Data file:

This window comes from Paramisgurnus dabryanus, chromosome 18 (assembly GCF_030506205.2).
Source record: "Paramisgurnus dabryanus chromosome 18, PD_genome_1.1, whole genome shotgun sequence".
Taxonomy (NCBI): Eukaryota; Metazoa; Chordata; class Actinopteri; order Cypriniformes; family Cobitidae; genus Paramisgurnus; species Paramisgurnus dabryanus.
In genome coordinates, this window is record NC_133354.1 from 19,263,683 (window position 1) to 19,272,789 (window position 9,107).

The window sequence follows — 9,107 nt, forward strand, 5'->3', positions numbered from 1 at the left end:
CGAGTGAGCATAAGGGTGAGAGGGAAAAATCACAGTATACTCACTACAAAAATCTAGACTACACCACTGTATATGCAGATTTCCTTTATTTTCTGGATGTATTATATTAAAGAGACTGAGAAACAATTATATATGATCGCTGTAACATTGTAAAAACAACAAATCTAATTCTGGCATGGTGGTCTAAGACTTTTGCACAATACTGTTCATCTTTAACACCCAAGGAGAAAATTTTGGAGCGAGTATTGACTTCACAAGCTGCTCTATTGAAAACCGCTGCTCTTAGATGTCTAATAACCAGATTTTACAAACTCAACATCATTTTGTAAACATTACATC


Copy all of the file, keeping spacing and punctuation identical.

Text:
This window comes from Paramisgurnus dabryanus, chromosome 18 (assembly GCF_030506205.2).
Source record: "Paramisgurnus dabryanus chromosome 18, PD_genome_1.1, whole genome shotgun sequence".
Taxonomy (NCBI): Eukaryota; Metazoa; Chordata; class Actinopteri; order Cypriniformes; family Cobitidae; genus Paramisgurnus; species Paramisgurnus dabryanus.
In genome coordinates, this window is record NC_133354.1 from 19,263,683 (window position 1) to 19,272,789 (window position 9,107).

The window sequence follows — 9,107 nt, forward strand, 5'->3', positions numbered from 1 at the left end:
CGAGTGAGCATAAGGGTGAGAGGGAAAAATCACAGTATACTCACTACAAAAATCTAGACTACACCACTGTATATGCAGATTTCCTTTATTTTCTGGATGTATTATATTAAAGAGACTGAGAAACAATTATATATGATCGCTGTAACATTGTAAAAACAACAAATCTAATTCTGGCATGGTGGTCTAAGACTTTTGCACAATACTGTTCATCTTTAACACCCAAGGAGAAAATTTTGGAGCGAGTATTGACTTCACAAGCTGCTCTATTGAAAACCGCTGCTCTTAGATGTCTAATAACCAGATTTTACAAACTCAACATCATTTTGTAAACATTACATC